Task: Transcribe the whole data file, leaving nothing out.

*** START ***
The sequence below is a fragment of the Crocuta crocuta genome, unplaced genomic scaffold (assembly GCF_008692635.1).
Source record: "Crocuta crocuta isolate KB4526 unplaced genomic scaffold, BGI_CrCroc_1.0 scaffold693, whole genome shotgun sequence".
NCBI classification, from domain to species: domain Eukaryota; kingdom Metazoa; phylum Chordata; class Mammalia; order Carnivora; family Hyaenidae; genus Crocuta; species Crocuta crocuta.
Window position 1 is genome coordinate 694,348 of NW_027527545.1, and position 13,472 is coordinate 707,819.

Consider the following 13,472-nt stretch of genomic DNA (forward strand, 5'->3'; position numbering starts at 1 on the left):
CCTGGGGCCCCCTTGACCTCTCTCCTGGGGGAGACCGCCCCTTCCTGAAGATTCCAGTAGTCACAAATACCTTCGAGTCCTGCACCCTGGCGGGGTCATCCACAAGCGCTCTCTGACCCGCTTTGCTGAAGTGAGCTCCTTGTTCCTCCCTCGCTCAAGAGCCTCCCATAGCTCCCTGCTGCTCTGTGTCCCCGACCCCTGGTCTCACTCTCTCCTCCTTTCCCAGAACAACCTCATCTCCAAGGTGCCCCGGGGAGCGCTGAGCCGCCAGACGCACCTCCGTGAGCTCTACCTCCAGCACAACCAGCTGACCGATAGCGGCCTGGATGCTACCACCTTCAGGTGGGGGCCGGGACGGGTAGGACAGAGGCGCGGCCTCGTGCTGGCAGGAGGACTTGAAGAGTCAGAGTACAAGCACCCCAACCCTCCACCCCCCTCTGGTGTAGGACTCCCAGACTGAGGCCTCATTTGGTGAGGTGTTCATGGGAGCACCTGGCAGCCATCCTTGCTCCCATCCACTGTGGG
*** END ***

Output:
The sequence below is a fragment of the Crocuta crocuta genome, unplaced genomic scaffold (assembly GCF_008692635.1).
Source record: "Crocuta crocuta isolate KB4526 unplaced genomic scaffold, BGI_CrCroc_1.0 scaffold693, whole genome shotgun sequence".
NCBI classification, from domain to species: domain Eukaryota; kingdom Metazoa; phylum Chordata; class Mammalia; order Carnivora; family Hyaenidae; genus Crocuta; species Crocuta crocuta.
Window position 1 is genome coordinate 694,348 of NW_027527545.1, and position 13,472 is coordinate 707,819.

Consider the following 13,472-nt stretch of genomic DNA (forward strand, 5'->3'; position numbering starts at 1 on the left):
CCTGGGGCCCCCTTGACCTCTCTCCTGGGGGAGACCGCCCCTTCCTGAAGATTCCAGTAGTCACAAATACCTTCGAGTCCTGCACCCTGGCGGGGTCATCCACAAGCGCTCTCTGACCCGCTTTGCTGAAGTGAGCTCCTTGTTCCTCCCTCGCTCAAGAGCCTCCCATAGCTCCCTGCTGCTCTGTGTCCCCGACCCCTGGTCTCACTCTCTCCTCCTTTCCCAGAACAACCTCATCTCCAAGGTGCCCCGGGGAGCGCTGAGCCGCCAGACGCACCTCCGTGAGCTCTACCTCCAGCACAACCAGCTGACCGATAGCGGCCTGGATGCTACCACCTTCAGGTGGGGGCCGGGACGGGTAGGACAGAGGCGCGGCCTCGTGCTGGCAGGAGGACTTGAAGAGTCAGAGTACAAGCACCCCAACCCTCCACCCCCCTCTGGTGTAGGACTCCCAGACTGAGGCCTCATTTGGTGAGGTGTTCATGGGAGCACCTGGCAGCCATCCTTGCTCCCATCCACTGTGGG